Chicago White Sox first baseman Adam LaRoche is in the news recently, retiring from the game after 15 years due to a controversy over the frequent presence of his young son in the White Sox clubhouse. I don't really care to comment on that issue, but it is a good time to review LaRoche's career, given that the player he became was a little different than the player he originally projected to be.
LaRoche was drafted by the Atlanta Braves in the 29th round in 2000 from Seminole State Community College in Oklahoma. The son of former major league pitcher Dave LaRoche, Adam attended high school in Fort Scott, Kansas, and played his freshman year at Fort Scott Community College before transferring to Seminole State. Sent to Danville in the Appalachian League for his pro debut, he hit a solid .308/.381/.507 in 201 at-bats.
In 2001 he moved up to Myrtle Beach in the High-A Carolina League but struggled, hitting just .251/.305/.361 with 30 walks and 108 strikeouts in 471 at-bats. His 2002 campaign was much better: returning to Myrtle Beach he hit .336/.406/.512 in 250 at-bats, then .289/.363/.410 in 173 at-bats after promotion to Double-A Greenville.
I filed the following report on LaRoche for the 2003 Baseball Prospect Book:
The Braves got LaRoche in the 29th round in 2000, out of Seminole State Community College in Oklahoma. He played great at rookie-level Danville in ’00, hitting .308 with a .507 slugging percentage, but struggled in the Carolina League in ’01. He returned there to begin ’02, hit the tar out of the ball, then continued hitting decently on promotion to DoubleA Greenville. His combined .317 average led the system, but he’ll need to show more home run power to hold a job in the major leagues. He does have a baseball background, being Dave LaRoche’s son. Glovework is also a positive for him, but I’ve never been a huge fan of these "batting average and defense" first basemen. Grade C+.
LaRoche's 2003 season represented continued improvement, with better power output in particular. He hit .283/.381/.511 with 12 homers, 34 walks, and 53 strikeout in 219 at-bats in Double-A, followed by a .295/.360/.466 mark in 265 at-bats for Triple-A Richmond. Reports continued to emphasize excellent defense and he was getting stronger physically. The report for 2004 was accordingly more enthusiastic.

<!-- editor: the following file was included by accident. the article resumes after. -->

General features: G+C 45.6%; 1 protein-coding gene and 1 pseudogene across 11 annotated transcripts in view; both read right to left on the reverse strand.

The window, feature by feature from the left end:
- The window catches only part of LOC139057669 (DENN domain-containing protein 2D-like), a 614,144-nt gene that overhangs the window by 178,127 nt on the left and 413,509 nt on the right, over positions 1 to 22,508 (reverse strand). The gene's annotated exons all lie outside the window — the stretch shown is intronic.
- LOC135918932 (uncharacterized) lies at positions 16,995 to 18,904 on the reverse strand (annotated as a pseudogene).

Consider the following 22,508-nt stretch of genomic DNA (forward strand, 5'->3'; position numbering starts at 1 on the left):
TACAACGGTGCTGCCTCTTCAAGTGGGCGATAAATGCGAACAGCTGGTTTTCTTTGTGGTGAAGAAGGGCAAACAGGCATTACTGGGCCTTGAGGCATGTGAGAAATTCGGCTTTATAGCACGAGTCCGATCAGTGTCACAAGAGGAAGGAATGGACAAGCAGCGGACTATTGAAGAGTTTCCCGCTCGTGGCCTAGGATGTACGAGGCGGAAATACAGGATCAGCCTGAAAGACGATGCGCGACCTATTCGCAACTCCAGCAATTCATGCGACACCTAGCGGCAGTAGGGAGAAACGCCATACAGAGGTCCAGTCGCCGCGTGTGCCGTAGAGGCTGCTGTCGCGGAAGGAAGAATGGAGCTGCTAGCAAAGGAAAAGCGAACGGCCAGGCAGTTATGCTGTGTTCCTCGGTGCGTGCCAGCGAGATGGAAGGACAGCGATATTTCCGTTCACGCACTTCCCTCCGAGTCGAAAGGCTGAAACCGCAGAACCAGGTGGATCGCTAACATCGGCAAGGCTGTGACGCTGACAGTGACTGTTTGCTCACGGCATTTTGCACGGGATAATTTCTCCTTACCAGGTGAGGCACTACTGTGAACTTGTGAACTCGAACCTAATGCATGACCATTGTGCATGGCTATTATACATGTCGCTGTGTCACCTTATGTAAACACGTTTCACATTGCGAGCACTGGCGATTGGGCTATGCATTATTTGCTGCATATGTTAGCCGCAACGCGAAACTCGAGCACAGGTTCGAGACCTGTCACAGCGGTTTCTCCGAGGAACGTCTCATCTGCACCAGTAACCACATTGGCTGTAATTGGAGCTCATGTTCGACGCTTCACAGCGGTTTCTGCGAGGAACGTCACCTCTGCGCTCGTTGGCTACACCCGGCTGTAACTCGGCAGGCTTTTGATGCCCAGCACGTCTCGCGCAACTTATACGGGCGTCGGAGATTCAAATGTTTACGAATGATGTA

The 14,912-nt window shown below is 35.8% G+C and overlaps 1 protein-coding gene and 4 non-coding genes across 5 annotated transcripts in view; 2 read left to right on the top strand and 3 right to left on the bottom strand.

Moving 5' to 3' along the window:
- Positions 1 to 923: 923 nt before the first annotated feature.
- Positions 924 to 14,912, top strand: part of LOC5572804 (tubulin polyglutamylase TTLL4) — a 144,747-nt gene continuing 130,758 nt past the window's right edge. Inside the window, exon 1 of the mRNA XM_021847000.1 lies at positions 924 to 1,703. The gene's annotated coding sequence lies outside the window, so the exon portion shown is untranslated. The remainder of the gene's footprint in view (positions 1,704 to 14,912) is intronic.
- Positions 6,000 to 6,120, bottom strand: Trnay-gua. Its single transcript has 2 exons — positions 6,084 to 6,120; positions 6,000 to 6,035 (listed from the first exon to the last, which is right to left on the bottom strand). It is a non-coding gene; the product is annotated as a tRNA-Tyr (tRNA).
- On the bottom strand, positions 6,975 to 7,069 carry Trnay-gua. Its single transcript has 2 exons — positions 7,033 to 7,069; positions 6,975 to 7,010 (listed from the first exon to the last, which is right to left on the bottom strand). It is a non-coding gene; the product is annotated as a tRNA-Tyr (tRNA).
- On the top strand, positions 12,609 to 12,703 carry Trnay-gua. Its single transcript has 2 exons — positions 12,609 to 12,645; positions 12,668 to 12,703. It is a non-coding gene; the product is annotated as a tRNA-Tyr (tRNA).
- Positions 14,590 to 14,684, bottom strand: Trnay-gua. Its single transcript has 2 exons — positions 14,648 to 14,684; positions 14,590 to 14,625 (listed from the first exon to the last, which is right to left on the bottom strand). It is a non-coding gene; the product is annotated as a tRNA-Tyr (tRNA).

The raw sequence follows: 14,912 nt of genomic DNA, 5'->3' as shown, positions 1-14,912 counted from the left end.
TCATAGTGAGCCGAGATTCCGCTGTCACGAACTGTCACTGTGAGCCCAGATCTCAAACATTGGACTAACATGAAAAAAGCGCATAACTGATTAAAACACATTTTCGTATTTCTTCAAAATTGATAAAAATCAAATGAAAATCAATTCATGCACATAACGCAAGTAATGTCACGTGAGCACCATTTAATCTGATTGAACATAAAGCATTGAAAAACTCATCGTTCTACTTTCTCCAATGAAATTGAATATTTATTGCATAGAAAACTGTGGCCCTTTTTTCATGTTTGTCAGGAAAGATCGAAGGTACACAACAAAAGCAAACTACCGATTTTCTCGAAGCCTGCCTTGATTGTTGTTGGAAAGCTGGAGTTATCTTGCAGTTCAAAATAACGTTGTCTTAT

LaRoche is best known for his defense; he’s one of the best first basemen around, similar to Doug Mientkiewicz but with a stronger arm. He’s emerged as a respectable hitter as well, hitting quite well the last two years. He won’t be a big power guy, but he should hit for average, knock lots of doubles, and post non-awful on-base percentages. He posted a +27 percent OPS in the Southern League, and stayed positive at +13 after moving up to Richmond. LaRoche’s batting stance is a bit unusual, which is sometimes a red flag for scouts, but his swing is considered smooth and no one thinks it will be a major problem. If the Braves enter a serious rebuilding mode this winter, LaRoche could emerge as a regular player as soon as ’04. Grade B.
LaRoche did just that, playing 110 games for the Braves in 2004 and hitting .278/.338/.448. In 2005 the power surge began with 20 homers, followed by 32 more in 2006.
As noted in the reports, I didn't think LaRoche would be a home run guy but he proved me wrong on that, hitting 20 or more homers eight times in his career, exceeding 30 twice, and hitting 255 in his career. Of course that wasn't huge production in the steroid era, but it was still more than I anticipated. He did have a good fielding reputation and won a Gold Glove in 2012, though the advanced defensive metrics were never wild about him.
LaRoche finished his career as a .266/.336/.462 hitter, with an OPS+ of 111 and wRC+ of 110. His career WAR was just 11.3, which feels low intuitively but reflects the relatively negative view that WAR takes of his defense. His peak seasons were 2012 (3.6 WAR, 127 wRC+) at age 32 with the Nationals and 2006 (2.9 WAR, 130 wRC+) at age 26 with the Braves.
Comparable players (retired only) by Sim Score: John Mayberry, Andre Thornton, J.T. Snow, Matt Stairs, Jeff Burroughs, Eric Karros, Tony Clark, Cliff Floyd, and Tino Martinez.. Among first basemen with a similar amount of playing time, LaRoche's 11.3 career WAR puts him in company with Whitey Lockman (11.9), David Segui (11.7), and Lyle Overbay (10.3).
In my work over the years, I use this definition for a Grade B prospect: "Grade B prospects have a good chance to enjoy successful careers. Some will develop into stars, some will not. Most end up spending several years in the majors, at the very least in a marginal role." By that standard, LaRoche definitely panned out, holding a regular job for a decade. However, the shape of that career was rather different than expected, with more home runs but a lower batting average and somewhat weaker defense.